And the Big One

What is a problem that you’ll find with top-down programming is that you’ll find yourself naturally following certain grooves that you've become used to following in the past. That makes sense, because if you solved a problem in some way in the past, then naturally you’re going to define and solve it in a similar way this time around.

Of course, the problem with that is that you might not see other solutions to the problems that are out there, which might be far more efficient and innovative. This is where other forms of programming can be superior to top-down programming.

Last Words

That said, there are still plenty of types of programming for which a top-down approach offers you a clearer idea and a better framework to get your code written down.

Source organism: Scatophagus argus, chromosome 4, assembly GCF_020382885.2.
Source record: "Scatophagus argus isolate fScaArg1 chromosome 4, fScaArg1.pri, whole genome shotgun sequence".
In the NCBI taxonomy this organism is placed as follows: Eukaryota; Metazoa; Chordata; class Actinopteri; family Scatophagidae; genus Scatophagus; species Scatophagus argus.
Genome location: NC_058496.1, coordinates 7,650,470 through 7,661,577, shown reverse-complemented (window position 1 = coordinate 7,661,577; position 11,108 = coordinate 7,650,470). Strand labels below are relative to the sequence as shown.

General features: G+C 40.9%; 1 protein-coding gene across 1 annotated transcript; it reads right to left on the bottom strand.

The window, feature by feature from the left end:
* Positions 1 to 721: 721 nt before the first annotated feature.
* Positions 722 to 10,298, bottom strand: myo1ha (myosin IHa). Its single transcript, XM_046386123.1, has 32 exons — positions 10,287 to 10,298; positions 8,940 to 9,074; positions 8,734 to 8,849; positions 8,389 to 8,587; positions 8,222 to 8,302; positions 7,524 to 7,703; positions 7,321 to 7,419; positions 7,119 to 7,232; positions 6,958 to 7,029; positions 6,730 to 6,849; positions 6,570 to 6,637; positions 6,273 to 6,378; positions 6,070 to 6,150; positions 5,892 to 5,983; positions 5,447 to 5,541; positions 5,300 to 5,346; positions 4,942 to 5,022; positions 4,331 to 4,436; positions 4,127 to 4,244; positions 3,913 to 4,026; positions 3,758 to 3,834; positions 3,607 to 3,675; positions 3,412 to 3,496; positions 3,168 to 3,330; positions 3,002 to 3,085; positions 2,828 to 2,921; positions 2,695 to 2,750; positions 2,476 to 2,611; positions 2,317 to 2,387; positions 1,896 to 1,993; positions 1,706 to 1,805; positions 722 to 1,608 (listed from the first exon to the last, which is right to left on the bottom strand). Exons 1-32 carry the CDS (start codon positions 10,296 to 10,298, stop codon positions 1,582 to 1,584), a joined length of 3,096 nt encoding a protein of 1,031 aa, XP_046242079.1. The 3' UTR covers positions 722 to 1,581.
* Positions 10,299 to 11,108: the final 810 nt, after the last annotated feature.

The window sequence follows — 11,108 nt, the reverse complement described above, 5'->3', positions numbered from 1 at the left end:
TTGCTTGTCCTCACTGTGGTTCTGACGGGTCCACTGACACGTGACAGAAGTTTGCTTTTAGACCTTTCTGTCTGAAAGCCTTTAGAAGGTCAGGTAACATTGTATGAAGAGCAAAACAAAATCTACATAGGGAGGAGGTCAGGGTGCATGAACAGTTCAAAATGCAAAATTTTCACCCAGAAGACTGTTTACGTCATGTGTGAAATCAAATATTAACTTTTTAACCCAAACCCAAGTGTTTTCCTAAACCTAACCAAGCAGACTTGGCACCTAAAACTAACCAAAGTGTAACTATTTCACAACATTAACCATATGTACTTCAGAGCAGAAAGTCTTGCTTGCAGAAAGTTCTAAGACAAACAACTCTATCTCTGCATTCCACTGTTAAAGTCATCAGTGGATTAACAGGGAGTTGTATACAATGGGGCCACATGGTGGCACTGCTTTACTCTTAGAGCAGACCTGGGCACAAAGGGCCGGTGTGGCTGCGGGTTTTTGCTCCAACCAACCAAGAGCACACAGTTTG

That’s why programmers who prefer to think abstractly about a problem or who can’t think of a solution in some way using different forms of programming should definitely give top-down programming a try.

It might be just the slightly different way to look at things they need to get past a problem that otherwise might have been unsolvable. Even if it isn’t, it’s always a good idea to try new things. You never know what you’ll learn by doing so.

app development, java, programming techniques, top-down programming